Shortly after Sen. John McCain's airplane touched down here Thursday, there was a message for him at the Rex Hotel alerting him to a column by Robert Novak about the senator's much-hyped May 9 meeting with George W. Bush.
The column, which cited Bush advisors grousing about the one-on-one, was enough for McCain to instruct his advisors to call the meeting off.
Novak's column says Bush advisors anticipate "all pain and little satisfaction" from the meeting with McCain, who they believe will make certain demands on Bush before giving him his endorsement. Novak also cites "people in private contact with" McCain who say "his iron resolve not to consider the vice presidency" might be softening.
After learning of the column, McCain called up his political director, "Sunny" John Weaver, and instructed him to phone the Bush campaign and tell them to "scrub the meeting."
"I'm weary, and if Bush doesn't want to do this, then fine," McCain said, according to an aide.
The meeting, sources close to McCain contend, was always more important to Bush, who seeks the independent voters who backed McCain's candidacy, than to McCain. And while the sources say a meeting between the two men may eventually take place, for the time being it's off.
In the column, Novak maintains that McCain "is serious about agreement with Bush on campaign-finance reform. He is coming to realize that the governor never could accept McCain-Feingold, a bill supported by at most only eight Republican senators." The column also states, "Bush certainly has not decided he would like the prickly former naval aviator as his running mate."
McCain, according to sources, never demanded that campaign-finance reform be an agenda item, since he knows his opponent's opposition to it, and believes Bush violated election laws to his advantage. The source also says McCain remains uninterested in being vice president.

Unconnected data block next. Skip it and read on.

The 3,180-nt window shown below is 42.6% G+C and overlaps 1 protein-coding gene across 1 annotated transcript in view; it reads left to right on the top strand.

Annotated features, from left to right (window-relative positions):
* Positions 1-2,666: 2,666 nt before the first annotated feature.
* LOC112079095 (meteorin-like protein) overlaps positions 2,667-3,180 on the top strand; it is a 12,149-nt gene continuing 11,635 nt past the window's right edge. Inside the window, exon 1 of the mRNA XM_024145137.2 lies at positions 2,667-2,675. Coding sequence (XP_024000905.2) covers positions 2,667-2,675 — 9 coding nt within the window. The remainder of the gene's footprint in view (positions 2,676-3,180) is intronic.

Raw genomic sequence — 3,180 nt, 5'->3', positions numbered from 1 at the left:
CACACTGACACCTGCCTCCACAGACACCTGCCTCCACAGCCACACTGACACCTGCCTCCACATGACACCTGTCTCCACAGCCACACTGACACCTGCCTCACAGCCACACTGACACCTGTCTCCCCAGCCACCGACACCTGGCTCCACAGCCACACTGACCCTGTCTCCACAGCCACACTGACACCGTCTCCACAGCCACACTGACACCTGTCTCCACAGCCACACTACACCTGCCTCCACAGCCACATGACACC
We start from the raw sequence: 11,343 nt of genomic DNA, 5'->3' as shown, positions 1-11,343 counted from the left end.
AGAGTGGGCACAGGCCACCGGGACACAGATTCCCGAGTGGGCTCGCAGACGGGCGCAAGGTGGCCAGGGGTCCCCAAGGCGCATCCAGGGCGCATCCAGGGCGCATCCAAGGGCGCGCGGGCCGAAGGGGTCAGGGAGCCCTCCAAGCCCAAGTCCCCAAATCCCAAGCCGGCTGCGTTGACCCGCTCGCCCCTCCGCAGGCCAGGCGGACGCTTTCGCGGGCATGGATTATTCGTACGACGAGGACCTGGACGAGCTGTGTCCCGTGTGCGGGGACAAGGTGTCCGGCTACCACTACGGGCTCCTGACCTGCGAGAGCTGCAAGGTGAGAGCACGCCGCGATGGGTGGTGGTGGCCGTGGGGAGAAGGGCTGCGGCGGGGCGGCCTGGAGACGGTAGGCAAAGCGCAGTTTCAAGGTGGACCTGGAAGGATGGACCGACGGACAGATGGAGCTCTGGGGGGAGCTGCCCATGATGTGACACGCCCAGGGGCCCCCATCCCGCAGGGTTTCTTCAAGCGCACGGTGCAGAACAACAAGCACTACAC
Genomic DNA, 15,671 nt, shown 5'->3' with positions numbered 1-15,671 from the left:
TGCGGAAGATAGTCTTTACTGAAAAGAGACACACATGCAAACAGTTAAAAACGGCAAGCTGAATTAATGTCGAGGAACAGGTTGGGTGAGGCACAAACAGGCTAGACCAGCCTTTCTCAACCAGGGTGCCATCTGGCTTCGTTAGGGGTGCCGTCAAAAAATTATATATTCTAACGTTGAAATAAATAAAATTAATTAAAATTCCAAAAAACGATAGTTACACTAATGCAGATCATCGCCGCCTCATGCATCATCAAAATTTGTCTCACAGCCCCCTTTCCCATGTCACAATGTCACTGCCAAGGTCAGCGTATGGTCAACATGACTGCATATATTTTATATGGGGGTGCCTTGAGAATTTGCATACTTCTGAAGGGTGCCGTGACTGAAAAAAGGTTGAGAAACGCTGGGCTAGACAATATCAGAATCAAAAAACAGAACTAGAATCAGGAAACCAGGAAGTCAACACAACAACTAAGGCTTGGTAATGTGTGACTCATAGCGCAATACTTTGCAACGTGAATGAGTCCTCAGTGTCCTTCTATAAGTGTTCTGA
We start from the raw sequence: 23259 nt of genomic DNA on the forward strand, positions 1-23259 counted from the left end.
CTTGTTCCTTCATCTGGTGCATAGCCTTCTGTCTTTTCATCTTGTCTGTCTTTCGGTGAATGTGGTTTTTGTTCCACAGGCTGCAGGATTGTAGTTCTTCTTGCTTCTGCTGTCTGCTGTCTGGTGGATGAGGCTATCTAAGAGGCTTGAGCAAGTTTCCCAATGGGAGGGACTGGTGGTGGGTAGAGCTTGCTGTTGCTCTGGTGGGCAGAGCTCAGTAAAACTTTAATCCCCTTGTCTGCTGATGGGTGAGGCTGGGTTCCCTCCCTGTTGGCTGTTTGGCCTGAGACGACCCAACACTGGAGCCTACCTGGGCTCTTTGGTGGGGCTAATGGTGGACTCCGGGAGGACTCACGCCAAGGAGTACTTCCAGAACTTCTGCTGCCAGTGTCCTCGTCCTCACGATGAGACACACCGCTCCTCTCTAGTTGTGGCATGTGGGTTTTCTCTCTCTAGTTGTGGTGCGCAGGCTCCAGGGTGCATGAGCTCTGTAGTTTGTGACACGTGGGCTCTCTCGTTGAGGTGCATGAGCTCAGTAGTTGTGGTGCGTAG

"We told Bush that McCain would meet with them as soon as he got back from Vietnam," where McCain is commemorating the 25th anniversary of the fall of Saigon, the source says. The source also complained that Novak never called the McCain staff to check any of the allegations.
Contacted Thursday, Bush campaign spokesman Scott McClellan said they were still optimistic the meeting would take place. "Governer Bush has said all along that he believes he and Senator McCain can work together on the reforms that they agree upon, and expects it to be a productive meeting," McClellan said. He said that the Bush campaign "remains in close contact with McCain's staff."
That communication is hobbled more than a bit by the 12-hour time difference between Bush's staff in Austin, Texas, and McCain's staff in Ho Chi Minh City.
In an interview Thursday morning, McCain spoke at length about the need to move on from the past, whether as horrific as five and a half years in a Vietnamese prison, or as dismaying as the Republican primary campaign. "I could focus on that, but what good would it do me?" McCain asked, speaking of the primaries.